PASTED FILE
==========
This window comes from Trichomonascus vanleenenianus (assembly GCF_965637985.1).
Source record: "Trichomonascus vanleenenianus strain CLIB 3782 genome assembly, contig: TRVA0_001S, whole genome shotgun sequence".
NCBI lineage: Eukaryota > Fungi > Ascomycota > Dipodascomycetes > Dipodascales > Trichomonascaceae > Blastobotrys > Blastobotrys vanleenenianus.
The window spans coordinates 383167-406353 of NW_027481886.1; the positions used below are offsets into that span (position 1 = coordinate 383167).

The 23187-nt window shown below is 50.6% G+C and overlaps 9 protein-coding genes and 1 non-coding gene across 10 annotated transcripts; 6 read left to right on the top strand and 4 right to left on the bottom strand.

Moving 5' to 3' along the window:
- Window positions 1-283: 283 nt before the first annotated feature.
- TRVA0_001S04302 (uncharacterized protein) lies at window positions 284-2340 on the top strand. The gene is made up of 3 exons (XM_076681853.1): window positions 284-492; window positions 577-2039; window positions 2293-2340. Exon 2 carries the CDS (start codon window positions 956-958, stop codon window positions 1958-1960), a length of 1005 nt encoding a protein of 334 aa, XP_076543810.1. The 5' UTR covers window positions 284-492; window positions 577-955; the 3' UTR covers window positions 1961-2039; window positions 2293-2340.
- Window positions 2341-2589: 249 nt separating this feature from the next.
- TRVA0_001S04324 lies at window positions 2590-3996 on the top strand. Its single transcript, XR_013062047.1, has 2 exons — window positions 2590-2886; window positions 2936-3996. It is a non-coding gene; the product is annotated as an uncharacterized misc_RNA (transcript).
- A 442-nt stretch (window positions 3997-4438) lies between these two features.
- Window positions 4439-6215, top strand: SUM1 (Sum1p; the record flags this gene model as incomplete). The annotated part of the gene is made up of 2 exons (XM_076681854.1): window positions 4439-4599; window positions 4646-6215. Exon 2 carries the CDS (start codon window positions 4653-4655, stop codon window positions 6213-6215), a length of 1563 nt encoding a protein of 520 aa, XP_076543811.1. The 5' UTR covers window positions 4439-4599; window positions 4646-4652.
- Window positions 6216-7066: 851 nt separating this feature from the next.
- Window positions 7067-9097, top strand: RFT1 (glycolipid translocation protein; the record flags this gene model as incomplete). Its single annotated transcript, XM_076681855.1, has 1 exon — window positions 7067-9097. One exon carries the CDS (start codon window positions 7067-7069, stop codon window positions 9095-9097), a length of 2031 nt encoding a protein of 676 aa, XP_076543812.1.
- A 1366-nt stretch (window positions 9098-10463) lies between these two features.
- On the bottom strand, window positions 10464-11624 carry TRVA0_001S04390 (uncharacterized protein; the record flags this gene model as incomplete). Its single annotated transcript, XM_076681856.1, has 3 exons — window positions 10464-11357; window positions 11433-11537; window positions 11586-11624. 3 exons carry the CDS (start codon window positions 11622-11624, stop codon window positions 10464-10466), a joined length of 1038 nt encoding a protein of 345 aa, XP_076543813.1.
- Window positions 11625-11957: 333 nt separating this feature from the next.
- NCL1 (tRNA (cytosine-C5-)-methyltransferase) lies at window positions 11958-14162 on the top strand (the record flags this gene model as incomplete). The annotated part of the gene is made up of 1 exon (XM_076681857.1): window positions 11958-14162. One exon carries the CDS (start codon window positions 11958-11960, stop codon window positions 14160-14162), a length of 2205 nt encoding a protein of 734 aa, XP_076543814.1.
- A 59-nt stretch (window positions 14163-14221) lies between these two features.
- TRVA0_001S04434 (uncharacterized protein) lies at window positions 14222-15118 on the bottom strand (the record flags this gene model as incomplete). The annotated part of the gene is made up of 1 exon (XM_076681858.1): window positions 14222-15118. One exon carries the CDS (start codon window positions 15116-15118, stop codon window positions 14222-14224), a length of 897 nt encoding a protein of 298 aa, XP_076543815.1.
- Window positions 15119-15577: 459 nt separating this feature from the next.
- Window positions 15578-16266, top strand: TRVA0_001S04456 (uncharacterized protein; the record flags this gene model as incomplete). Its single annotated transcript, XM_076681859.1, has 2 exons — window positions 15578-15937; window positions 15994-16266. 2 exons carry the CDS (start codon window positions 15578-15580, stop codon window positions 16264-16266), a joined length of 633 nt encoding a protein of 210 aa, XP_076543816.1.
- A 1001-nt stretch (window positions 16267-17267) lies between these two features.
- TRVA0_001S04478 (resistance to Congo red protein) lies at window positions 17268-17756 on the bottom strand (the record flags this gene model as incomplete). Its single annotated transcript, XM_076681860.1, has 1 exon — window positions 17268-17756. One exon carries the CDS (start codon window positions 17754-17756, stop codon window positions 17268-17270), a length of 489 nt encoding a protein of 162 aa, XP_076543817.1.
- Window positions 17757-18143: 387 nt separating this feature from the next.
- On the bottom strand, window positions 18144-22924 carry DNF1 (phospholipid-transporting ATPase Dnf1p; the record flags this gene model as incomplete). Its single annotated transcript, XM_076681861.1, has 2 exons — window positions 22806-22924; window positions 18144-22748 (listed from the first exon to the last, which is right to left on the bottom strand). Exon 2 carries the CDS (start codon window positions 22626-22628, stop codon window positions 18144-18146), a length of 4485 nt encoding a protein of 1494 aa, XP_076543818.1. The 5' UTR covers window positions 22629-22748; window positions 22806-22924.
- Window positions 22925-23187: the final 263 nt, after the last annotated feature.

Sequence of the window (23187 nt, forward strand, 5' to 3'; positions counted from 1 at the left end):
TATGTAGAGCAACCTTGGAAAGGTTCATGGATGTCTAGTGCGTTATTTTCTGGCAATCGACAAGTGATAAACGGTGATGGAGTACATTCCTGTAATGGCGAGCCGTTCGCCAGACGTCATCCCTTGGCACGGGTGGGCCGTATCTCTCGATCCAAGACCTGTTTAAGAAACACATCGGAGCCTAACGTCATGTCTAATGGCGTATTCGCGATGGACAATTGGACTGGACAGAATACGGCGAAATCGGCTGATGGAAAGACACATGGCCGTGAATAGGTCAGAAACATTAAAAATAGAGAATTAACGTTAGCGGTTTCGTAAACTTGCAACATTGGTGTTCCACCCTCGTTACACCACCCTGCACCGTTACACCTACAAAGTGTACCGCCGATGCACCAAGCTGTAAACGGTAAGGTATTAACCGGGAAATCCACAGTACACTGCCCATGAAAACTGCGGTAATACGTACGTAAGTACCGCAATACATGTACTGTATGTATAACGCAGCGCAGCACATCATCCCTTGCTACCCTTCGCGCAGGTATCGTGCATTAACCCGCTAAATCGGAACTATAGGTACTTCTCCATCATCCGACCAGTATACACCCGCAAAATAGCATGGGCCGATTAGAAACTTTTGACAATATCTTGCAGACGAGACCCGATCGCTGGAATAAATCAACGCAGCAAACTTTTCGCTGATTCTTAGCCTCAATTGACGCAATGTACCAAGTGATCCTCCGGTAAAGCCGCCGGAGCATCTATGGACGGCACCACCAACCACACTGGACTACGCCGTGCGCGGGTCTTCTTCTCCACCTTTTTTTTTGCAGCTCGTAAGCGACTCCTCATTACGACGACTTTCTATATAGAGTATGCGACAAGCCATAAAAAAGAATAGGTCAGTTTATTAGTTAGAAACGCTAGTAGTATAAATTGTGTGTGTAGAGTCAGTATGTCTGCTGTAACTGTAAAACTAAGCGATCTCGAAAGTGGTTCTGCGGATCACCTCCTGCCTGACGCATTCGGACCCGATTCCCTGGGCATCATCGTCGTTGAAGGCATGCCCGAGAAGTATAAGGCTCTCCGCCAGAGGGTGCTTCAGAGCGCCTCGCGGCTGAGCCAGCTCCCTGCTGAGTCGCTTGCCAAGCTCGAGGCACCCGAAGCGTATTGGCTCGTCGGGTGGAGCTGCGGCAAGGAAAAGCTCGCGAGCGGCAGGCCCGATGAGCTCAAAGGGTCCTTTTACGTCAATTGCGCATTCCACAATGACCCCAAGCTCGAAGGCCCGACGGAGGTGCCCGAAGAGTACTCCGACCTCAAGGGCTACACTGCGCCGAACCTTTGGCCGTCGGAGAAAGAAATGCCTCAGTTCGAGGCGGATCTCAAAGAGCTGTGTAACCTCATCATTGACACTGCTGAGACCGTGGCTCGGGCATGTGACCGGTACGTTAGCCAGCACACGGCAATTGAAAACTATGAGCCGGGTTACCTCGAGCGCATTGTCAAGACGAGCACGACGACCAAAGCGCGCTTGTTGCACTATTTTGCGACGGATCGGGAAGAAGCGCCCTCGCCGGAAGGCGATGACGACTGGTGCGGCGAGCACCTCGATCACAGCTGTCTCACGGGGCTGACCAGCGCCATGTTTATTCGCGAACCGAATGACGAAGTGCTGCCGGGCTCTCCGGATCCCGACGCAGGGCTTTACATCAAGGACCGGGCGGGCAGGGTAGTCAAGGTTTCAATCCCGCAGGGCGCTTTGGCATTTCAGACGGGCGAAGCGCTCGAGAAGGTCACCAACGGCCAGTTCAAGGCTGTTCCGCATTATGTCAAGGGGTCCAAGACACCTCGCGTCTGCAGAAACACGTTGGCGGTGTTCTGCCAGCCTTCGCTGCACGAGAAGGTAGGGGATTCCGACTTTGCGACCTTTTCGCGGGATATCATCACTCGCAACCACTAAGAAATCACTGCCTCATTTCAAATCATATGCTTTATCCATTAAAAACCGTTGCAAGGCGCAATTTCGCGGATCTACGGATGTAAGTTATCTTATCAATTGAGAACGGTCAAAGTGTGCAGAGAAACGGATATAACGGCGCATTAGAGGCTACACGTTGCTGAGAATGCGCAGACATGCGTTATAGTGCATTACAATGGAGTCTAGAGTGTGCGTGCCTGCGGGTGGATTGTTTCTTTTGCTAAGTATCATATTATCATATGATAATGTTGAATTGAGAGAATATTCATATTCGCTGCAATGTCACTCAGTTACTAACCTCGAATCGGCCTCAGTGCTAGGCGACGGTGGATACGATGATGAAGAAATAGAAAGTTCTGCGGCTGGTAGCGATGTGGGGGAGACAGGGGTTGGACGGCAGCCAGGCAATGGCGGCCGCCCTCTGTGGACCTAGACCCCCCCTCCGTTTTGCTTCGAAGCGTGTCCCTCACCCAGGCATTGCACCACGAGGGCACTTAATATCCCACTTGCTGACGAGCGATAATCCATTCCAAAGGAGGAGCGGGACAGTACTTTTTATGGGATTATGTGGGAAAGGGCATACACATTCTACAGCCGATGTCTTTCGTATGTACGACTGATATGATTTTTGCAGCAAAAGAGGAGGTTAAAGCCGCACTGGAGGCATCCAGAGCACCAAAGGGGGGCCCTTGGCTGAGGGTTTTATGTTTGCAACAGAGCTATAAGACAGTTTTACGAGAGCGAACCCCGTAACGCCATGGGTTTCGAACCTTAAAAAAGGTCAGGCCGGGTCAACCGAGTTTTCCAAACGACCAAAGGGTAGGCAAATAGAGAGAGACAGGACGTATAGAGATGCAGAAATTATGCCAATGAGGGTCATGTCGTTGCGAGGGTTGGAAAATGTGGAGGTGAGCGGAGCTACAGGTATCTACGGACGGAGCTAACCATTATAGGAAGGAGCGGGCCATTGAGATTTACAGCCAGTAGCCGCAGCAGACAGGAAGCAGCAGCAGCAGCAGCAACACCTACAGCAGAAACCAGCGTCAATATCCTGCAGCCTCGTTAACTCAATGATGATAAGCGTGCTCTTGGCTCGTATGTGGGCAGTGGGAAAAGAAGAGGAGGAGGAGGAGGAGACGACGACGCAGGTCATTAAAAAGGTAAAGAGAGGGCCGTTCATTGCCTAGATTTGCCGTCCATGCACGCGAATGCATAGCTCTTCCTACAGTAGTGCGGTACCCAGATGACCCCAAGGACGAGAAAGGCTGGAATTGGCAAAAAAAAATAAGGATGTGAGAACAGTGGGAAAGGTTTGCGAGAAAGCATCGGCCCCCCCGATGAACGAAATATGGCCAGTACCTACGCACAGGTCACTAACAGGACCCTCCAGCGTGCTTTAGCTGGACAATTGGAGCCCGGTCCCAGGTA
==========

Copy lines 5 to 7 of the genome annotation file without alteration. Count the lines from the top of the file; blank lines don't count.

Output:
The 23187-nt window shown below is 50.6% G+C and overlaps 9 protein-coding genes and 1 non-coding gene across 10 annotated transcripts; 6 read left to right on the top strand and 4 right to left on the bottom strand.

Moving 5' to 3' along the window:
- Window positions 1-283: 283 nt before the first annotated feature.